A dementia sufferer who survived a Nazi assassination attempt, a plane crash and breast cancer, has successfully beaten coronavirus at the age of 99.
Joy Andrew miraculously recovered from Covid-19 at Minster Grange care home in York, North Yorks, where more than 30 residents are thought to have died.
Daughter Michele Andrew said staff called her on May 30 to say her mum “was at the end of life” with “fluctuating” oxygen levels and wasn’t eating or drinking – before she suddenly started to recover.
But Joy is no stranger to close calls, having faced death and lived to tell about it on numerous occasions over the years.
“My mother survived an assassination attempt in post war Germany by her chauffeur, later identified as a Nazi, she survived a crash landing in the desert as one of BOAC’s first air hostesses, and was rescued by Bedouins, and she survived breast cancer,” explained Michele.
“She certainly wasn’t going to let coronavirus defeat her.”
The former WAAF sergeant had served in the Operations’ Room at Bomber Command based at Pocklington and Melbourne during the war.
Later, Joy joined The British Army of The Rhine and was posted to Dusseldorf, where she lodged with an elderly couple with whom she became very friendly, but who had a daughter who was a Nazi.
“My mother was allocated her own driver to take her wherever she wanted to go,” Michele said. “This included a trip to Berlin, where she wandered alone in the remains of the Reichstag.
“She also went to the Nuremberg Trials. Because my mother’s family is Jewish, this was obviously important to her.
“Quite probably, the couple’s daughter informed Joy’s driver that she was an easy target. One day, the driver picked her up and, en route to the destination, deliberately crashed the car in an attempt to kill her.
“She still bears the scar on her face from the assassination attempt. The driver was arrested and turned out to be a Nazi.”
Michele said her mum joined BOAC after the war as “one of the first air hostesses and flew the Africa route”.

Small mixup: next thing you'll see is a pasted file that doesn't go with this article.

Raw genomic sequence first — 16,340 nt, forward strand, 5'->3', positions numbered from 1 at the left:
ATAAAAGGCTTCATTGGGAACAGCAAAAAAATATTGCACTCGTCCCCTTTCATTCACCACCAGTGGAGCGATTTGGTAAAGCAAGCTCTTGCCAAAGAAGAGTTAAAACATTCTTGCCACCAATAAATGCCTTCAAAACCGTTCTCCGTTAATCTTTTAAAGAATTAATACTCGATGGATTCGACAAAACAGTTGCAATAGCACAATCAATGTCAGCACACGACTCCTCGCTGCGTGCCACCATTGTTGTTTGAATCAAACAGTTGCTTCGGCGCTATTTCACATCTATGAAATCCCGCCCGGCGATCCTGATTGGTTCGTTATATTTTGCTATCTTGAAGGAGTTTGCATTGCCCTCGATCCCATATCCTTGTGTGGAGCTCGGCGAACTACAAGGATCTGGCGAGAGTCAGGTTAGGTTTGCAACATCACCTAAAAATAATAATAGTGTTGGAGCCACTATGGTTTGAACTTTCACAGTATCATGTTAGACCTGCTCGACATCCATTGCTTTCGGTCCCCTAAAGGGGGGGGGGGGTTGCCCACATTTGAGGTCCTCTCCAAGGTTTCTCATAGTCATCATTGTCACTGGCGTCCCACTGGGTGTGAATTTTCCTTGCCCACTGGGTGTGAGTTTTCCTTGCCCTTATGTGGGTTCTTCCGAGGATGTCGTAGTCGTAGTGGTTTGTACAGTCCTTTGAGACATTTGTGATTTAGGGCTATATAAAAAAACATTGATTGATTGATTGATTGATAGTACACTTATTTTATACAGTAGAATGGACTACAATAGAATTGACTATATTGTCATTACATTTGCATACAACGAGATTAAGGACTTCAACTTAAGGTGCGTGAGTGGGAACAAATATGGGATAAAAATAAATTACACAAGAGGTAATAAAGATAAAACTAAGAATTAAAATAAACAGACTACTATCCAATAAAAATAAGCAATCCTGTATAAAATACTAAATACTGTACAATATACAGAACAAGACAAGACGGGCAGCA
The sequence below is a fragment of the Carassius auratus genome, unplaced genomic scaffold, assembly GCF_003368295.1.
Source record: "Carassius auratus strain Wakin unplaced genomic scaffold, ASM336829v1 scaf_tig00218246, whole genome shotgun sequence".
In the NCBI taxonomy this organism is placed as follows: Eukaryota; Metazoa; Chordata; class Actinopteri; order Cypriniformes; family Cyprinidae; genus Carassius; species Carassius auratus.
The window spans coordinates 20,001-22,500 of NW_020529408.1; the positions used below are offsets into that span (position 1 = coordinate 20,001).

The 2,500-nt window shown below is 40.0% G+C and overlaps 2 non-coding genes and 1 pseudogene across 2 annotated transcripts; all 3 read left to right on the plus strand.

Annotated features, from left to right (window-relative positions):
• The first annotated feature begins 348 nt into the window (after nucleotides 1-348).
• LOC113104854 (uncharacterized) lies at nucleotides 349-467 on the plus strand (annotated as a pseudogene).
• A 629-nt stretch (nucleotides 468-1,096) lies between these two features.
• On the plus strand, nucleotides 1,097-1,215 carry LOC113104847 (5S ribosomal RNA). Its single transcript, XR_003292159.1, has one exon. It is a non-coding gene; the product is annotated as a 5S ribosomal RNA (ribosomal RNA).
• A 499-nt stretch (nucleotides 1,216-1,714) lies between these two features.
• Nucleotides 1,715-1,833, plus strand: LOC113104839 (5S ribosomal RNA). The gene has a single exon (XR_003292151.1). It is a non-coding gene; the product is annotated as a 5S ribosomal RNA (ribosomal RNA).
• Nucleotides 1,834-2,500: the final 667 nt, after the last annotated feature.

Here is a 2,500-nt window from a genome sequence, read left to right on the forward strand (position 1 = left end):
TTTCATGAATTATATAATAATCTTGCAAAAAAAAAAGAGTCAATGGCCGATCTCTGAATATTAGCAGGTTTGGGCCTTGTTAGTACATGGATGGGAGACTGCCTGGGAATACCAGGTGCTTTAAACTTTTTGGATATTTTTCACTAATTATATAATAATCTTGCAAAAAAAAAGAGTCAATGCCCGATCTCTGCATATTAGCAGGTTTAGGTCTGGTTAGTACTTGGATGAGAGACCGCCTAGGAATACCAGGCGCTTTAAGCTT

“One day the pilot made a dreadful mistake and flew off course, running out of fuel.
“The plane, a comet, crashed in Libya and broke upon impact. The crew survived but one passenger died. They were all stranded in the desert and rescued by bedouins.”
In the 1950s, Joy married husband David Andrew, a Squadron Leader in the RAF, and in 1963 the couple adopted Michele.
In the 1970s Joy defeated breast cancer and before David sadly succumbed to cancer himself in 2013.
Joy moved up from St Albans into the home in Haxby Road near her daughter in the same year and tested positive for coronavirus on May 16 – with 20 residents understood to have died in the first week of that month.
Michele praised one of her mum’s carers who allegedly returned to work after having been admitted to intensive care at York Hospital with the virus.
“I admire her bravery,” she said.
Michele said that on Joy’s unit of eight residents, only three others remained.
“These are people I knew well, saw every week and liked. After six and a half years of visiting my mother there, Minster Grange has become a second home. I’m shocked and distressed by the number of residents who have died.
“This makes Joy’s Lazarus-like survival even more remarkable. Unfortunately, my mother’s dementia prevents her from recognising this achievement.”
Instead, it is down to Joy’s two nieces, four great nephews and nieces and thirteen great, great nephews and nieces to celebrate her achievement.
“Hopefully it’s a boost for the staff at Minster Grange too, as at times it must feel like working in a war zone,” continued Michele.
“I am grateful for the part they played in this extraordinary recovery.”
She said that with Joy due to celebrate her 100th birthday on November 22, there were plans to celebrate ‘big-time’, adding: “I’d like to throw a party for the residents and staff, if distancing measures allow. Her centenary would mark another remarkable achievement.”
Paul Brookfield, regional director of Maria Mallaband Care Group, with owns the home, described Joy as “amazing”.
He said “health and wellbeing of all our wonderful residents and fabulous staff is our utmost priority”.
He declined to confirm how many residents at the home had died of the virus or whether a staff member had been taken to intensive care before returning to work.